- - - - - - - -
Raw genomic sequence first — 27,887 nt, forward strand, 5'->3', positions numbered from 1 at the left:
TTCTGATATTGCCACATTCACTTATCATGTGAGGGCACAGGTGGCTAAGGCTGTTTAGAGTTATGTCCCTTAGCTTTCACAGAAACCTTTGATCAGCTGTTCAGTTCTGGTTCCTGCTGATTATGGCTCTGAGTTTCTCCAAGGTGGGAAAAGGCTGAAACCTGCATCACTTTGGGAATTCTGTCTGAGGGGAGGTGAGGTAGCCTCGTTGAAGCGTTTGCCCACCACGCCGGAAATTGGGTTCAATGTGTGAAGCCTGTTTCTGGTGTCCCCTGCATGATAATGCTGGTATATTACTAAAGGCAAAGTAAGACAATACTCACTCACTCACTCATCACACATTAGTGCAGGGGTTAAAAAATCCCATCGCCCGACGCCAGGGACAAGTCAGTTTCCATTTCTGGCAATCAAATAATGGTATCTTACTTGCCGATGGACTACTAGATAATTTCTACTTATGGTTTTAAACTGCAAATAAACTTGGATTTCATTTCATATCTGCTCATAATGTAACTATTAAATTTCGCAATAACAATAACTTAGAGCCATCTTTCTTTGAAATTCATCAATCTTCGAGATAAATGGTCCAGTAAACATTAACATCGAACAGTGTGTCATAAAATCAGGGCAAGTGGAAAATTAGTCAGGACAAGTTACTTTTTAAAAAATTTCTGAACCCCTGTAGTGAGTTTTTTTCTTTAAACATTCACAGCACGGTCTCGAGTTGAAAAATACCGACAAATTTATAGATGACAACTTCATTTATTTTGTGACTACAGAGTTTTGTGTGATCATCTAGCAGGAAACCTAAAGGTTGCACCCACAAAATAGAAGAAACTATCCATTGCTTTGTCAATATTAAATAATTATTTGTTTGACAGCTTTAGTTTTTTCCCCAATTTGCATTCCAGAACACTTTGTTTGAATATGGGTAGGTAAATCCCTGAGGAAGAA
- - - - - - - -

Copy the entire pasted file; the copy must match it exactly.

Raw genomic sequence first — 27,887 nt, forward strand, 5'->3', positions numbered from 1 at the left:
TTCTGATATTGCCACATTCACTTATCATGTGAGGGCACAGGTGGCTAAGGCTGTTTAGAGTTATGTCCCTTAGCTTTCACAGAAACCTTTGATCAGCTGTTCAGTTCTGGTTCCTGCTGATTATGGCTCTGAGTTTCTCCAAGGTGGGAAAAGGCTGAAACCTGCATCACTTTGGGAATTCTGTCTGAGGGGAGGTGAGGTAGCCTCGTTGAAGCGTTTGCCCACCACGCCGGAAATTGGGTTCAATGTGTGAAGCCTGTTTCTGGTGTCCCCTGCATGATAATGCTGGTATATTACTAAAGGCAAAGTAAGACAATACTCACTCACTCACTCATCACACATTAGTGCAGGGGTTAAAAAATCCCATCGCCCGACGCCAGGGACAAGTCAGTTTCCATTTCTGGCAATCAAATAATGGTATCTTACTTGCCGATGGACTACTAGATAATTTCTACTTATGGTTTTAAACTGCAAATAAACTTGGATTTCATTTCATATCTGCTCATAATGTAACTATTAAATTTCGCAATAACAATAACTTAGAGCCATCTTTCTTTGAAATTCATCAATCTTCGAGATAAATGGTCCAGTAAACATTAACATCGAACAGTGTGTCATAAAATCAGGGCAAGTGGAAAATTAGTCAGGACAAGTTACTTTTTAAAAAATTTCTGAACCCCTGTAGTGAGTTTTTTTCTTTAAACATTCACAGCACGGTCTCGAGTTGAAAAATACCGACAAATTTATAGATGACAACTTCATTTATTTTGTGACTACAGAGTTTTGTGTGATCATCTAGCAGGAAACCTAAAGGTTGCACCCACAAAATAGAAGAAACTATCCATTGCTTTGTCAATATTAAATAATTATTTGTTTGACAGCTTTAGTTTTTTCCCCAATTTGCATTCCAGAACACTTTGTTTGAATATGGGTAGGTAAATCCCTGAGGAAGAA